A coalition of 50 US attorney generals launched an investigation into Google’s business practices to determine whether it violated competition law.

The group comprises officials from 48 US states, Washington DC and Puerto Rico. California and Alabama are not taking part in the probe, which is headed by Texas attorney general Ken Paxton.

Paxton explained a statement that officials had seen evidence Google’s practices may have harmed consumer choice, stifled innovation and violated user privacy. He later added the investigation will initially focus on search and advertising markets, but said “the facts will lead where the facts lead”.

“This is a company that dominates all aspects of advertising on the internet and searching on the internet as they dominate the buyer side, seller side, auction side and even the video side with YouTube.”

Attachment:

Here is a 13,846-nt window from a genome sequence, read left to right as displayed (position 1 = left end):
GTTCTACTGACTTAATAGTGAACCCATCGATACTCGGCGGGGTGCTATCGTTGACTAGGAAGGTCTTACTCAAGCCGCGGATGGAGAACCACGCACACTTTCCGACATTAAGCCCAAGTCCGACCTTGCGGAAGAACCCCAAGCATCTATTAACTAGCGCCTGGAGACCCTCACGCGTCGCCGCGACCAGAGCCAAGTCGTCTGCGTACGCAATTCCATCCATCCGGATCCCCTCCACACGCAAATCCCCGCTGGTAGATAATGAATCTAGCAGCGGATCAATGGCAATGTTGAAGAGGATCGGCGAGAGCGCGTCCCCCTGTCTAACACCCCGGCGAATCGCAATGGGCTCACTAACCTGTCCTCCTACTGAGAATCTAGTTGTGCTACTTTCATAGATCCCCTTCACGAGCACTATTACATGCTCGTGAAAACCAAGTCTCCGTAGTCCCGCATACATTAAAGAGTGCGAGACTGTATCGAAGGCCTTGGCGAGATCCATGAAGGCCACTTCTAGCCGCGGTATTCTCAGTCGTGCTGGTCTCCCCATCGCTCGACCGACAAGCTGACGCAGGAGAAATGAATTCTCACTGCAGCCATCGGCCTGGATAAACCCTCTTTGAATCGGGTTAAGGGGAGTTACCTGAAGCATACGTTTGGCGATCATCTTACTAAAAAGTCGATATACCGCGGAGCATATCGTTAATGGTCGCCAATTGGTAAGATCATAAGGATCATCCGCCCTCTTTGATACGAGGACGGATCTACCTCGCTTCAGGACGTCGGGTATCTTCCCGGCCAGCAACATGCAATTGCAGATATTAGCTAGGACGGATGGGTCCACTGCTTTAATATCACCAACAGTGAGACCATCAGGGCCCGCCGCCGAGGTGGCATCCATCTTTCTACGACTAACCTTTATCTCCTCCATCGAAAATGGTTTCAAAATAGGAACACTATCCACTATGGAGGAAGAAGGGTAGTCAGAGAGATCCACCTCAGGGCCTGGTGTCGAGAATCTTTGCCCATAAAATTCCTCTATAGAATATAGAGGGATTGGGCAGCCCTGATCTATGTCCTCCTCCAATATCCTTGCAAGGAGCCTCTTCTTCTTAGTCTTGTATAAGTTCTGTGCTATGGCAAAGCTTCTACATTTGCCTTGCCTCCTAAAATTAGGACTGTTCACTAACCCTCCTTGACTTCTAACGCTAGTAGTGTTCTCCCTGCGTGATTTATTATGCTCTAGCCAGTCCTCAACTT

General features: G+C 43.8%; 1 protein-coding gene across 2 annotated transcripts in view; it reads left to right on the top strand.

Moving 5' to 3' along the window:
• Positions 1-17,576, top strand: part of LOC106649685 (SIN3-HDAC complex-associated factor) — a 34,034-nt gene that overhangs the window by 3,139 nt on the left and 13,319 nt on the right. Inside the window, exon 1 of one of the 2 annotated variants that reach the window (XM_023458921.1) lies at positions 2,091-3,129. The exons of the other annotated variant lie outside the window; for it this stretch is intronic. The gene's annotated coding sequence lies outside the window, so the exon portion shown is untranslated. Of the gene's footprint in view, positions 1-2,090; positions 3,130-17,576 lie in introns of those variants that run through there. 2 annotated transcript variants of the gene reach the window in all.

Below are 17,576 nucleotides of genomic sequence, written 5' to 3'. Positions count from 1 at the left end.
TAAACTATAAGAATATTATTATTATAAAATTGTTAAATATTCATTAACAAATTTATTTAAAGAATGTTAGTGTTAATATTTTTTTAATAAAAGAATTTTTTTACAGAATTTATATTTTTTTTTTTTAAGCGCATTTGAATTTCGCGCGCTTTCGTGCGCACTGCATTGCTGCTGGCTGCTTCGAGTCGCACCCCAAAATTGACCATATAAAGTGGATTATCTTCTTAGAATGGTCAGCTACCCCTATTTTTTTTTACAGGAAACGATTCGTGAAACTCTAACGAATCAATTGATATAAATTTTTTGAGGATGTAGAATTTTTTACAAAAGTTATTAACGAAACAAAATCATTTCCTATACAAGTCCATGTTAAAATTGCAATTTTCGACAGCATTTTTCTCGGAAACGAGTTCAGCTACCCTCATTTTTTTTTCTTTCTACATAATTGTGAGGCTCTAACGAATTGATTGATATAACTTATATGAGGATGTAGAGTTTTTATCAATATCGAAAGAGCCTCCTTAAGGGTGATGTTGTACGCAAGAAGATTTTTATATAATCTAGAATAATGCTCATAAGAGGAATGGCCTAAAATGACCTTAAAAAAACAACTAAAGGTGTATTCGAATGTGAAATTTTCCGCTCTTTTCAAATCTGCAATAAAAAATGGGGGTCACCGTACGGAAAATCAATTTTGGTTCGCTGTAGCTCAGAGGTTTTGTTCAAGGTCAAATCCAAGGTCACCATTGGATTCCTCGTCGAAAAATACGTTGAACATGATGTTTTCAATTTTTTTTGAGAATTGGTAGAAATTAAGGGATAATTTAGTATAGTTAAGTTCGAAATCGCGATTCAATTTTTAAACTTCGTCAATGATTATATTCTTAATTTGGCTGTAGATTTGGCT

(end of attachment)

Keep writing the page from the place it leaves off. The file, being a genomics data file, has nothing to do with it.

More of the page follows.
Indiana attorney general Curtis Hill claimed Google directs “most, if not all, of the traffic” on the internet, adding it was important to establish “whether this traffic determination is being done in a fair manner”.

In a blog, Google SVP of global affairs and Chief Legal Officer Kent Walker noted the company had “always worked constructively with regulators and we will continue to do so”.

“We look forward to showing how we are investing in innovation, providing services that people want, and engaging in robust and fair competition.”

Google is also being probed by the Department of Justice: in a Securities and Exchange Commission filing, parent Alphabet said it received its first request for documents in the case on 30 August.

Last week, a smaller group of attorney generals began exploring potential competition law breaches by Facebook.